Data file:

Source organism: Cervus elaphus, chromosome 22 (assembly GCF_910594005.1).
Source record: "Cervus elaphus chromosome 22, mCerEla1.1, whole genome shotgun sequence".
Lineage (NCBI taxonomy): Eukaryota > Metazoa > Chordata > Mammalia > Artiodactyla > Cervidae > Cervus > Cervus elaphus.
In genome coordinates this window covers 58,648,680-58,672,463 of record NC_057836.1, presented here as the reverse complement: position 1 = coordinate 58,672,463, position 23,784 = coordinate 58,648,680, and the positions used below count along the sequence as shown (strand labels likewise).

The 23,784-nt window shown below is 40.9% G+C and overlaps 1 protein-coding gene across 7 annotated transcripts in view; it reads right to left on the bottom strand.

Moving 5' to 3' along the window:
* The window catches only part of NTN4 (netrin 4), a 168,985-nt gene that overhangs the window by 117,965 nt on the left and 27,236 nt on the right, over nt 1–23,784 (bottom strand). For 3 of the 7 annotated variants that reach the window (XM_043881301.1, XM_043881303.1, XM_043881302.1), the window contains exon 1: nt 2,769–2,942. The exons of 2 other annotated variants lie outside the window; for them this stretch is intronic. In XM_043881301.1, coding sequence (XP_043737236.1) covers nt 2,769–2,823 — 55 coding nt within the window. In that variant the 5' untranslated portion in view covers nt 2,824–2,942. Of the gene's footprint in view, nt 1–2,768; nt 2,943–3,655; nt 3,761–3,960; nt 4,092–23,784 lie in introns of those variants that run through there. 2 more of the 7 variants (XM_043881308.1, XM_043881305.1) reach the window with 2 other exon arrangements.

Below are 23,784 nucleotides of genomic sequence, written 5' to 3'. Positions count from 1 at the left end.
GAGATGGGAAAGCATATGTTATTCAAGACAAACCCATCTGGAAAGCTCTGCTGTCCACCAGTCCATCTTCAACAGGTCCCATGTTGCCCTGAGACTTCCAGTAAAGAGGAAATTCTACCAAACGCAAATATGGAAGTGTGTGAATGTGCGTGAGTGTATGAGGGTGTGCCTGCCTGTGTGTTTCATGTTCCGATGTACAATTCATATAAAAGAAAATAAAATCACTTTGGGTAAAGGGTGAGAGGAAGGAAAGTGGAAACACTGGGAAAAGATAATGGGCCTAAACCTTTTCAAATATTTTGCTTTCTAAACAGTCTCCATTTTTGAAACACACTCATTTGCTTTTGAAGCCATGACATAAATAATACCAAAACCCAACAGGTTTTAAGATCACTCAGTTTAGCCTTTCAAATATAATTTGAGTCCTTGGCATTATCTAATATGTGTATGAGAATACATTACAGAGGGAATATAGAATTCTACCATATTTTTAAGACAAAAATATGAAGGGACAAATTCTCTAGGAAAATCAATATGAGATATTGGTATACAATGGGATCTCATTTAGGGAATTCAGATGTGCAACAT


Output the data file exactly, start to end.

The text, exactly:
Source organism: Cervus elaphus, chromosome 22 (assembly GCF_910594005.1).
Source record: "Cervus elaphus chromosome 22, mCerEla1.1, whole genome shotgun sequence".
Lineage (NCBI taxonomy): Eukaryota > Metazoa > Chordata > Mammalia > Artiodactyla > Cervidae > Cervus > Cervus elaphus.
In genome coordinates this window covers 58,648,680-58,672,463 of record NC_057836.1, presented here as the reverse complement: position 1 = coordinate 58,672,463, position 23,784 = coordinate 58,648,680, and the positions used below count along the sequence as shown (strand labels likewise).

The 23,784-nt window shown below is 40.9% G+C and overlaps 1 protein-coding gene across 7 annotated transcripts in view; it reads right to left on the bottom strand.

Moving 5' to 3' along the window:
* The window catches only part of NTN4 (netrin 4), a 168,985-nt gene that overhangs the window by 117,965 nt on the left and 27,236 nt on the right, over nt 1–23,784 (bottom strand). For 3 of the 7 annotated variants that reach the window (XM_043881301.1, XM_043881303.1, XM_043881302.1), the window contains exon 1: nt 2,769–2,942. The exons of 2 other annotated variants lie outside the window; for them this stretch is intronic. In XM_043881301.1, coding sequence (XP_043737236.1) covers nt 2,769–2,823 — 55 coding nt within the window. In that variant the 5' untranslated portion in view covers nt 2,824–2,942. Of the gene's footprint in view, nt 1–2,768; nt 2,943–3,655; nt 3,761–3,960; nt 4,092–23,784 lie in introns of those variants that run through there. 2 more of the 7 variants (XM_043881308.1, XM_043881305.1) reach the window with 2 other exon arrangements.

Below are 23,784 nucleotides of genomic sequence, written 5' to 3'. Positions count from 1 at the left end.
GAGATGGGAAAGCATATGTTATTCAAGACAAACCCATCTGGAAAGCTCTGCTGTCCACCAGTCCATCTTCAACAGGTCCCATGTTGCCCTGAGACTTCCAGTAAAGAGGAAATTCTACCAAACGCAAATATGGAAGTGTGTGAATGTGCGTGAGTGTATGAGGGTGTGCCTGCCTGTGTGTTTCATGTTCCGATGTACAATTCATATAAAAGAAAATAAAATCACTTTGGGTAAAGGGTGAGAGGAAGGAAAGTGGAAACACTGGGAAAAGATAATGGGCCTAAACCTTTTCAAATATTTTGCTTTCTAAACAGTCTCCATTTTTGAAACACACTCATTTGCTTTTGAAGCCATGACATAAATAATACCAAAACCCAACAGGTTTTAAGATCACTCAGTTTAGCCTTTCAAATATAATTTGAGTCCTTGGCATTATCTAATATGTGTATGAGAATACATTACAGAGGGAATATAGAATTCTACCATATTTTTAAGACAAAAATATGAAGGGACAAATTCTCTAGGAAAATCAATATGAGATATTGGTATACAATGGGATCTCATTTAGGGAATTCAGATGTGCAACAT